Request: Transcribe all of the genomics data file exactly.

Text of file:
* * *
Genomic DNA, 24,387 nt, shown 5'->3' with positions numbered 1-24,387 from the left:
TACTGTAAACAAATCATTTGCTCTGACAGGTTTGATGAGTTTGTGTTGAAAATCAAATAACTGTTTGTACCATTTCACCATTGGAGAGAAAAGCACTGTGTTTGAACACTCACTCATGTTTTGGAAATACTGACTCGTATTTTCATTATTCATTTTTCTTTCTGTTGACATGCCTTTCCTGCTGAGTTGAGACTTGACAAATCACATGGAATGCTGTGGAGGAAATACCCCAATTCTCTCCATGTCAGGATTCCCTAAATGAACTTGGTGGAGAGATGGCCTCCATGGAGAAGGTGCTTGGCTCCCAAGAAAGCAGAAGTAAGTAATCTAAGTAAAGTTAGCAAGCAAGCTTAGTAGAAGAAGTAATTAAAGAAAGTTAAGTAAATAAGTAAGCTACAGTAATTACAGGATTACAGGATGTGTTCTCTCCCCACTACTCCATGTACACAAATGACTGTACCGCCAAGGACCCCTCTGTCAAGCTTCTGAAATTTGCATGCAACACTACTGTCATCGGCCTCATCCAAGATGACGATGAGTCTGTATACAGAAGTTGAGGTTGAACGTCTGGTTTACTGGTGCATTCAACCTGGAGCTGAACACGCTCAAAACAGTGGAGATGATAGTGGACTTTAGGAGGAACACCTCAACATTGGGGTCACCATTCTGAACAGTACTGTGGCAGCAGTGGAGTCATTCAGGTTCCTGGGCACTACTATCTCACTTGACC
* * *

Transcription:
Genomic DNA, 24,387 nt, shown 5'->3' with positions numbered 1-24,387 from the left:
TACTGTAAACAAATCATTTGCTCTGACAGGTTTGATGAGTTTGTGTTGAAAATCAAATAACTGTTTGTACCATTTCACCATTGGAGAGAAAAGCACTGTGTTTGAACACTCACTCATGTTTTGGAAATACTGACTCGTATTTTCATTATTCATTTTTCTTTCTGTTGACATGCCTTTCCTGCTGAGTTGAGACTTGACAAATCACATGGAATGCTGTGGAGGAAATACCCCAATTCTCTCCATGTCAGGATTCCCTAAATGAACTTGGTGGAGAGATGGCCTCCATGGAGAAGGTGCTTGGCTCCCAAGAAAGCAGAAGTAAGTAATCTAAGTAAAGTTAGCAAGCAAGCTTAGTAGAAGAAGTAATTAAAGAAAGTTAAGTAAATAAGTAAGCTACAGTAATTACAGGATTACAGGATGTGTTCTCTCCCCACTACTCCATGTACACAAATGACTGTACCGCCAAGGACCCCTCTGTCAAGCTTCTGAAATTTGCATGCAACACTACTGTCATCGGCCTCATCCAAGATGACGATGAGTCTGTATACAGAAGTTGAGGTTGAACGTCTGGTTTACTGGTGCATTCAACCTGGAGCTGAACACGCTCAAAACAGTGGAGATGATAGTGGACTTTAGGAGGAACACCTCAACATTGGGGTCACCATTCTGAACAGTACTGTGGCAGCAGTGGAGTCATTCAGGTTCCTGGGCACTACTATCTCACTTGACC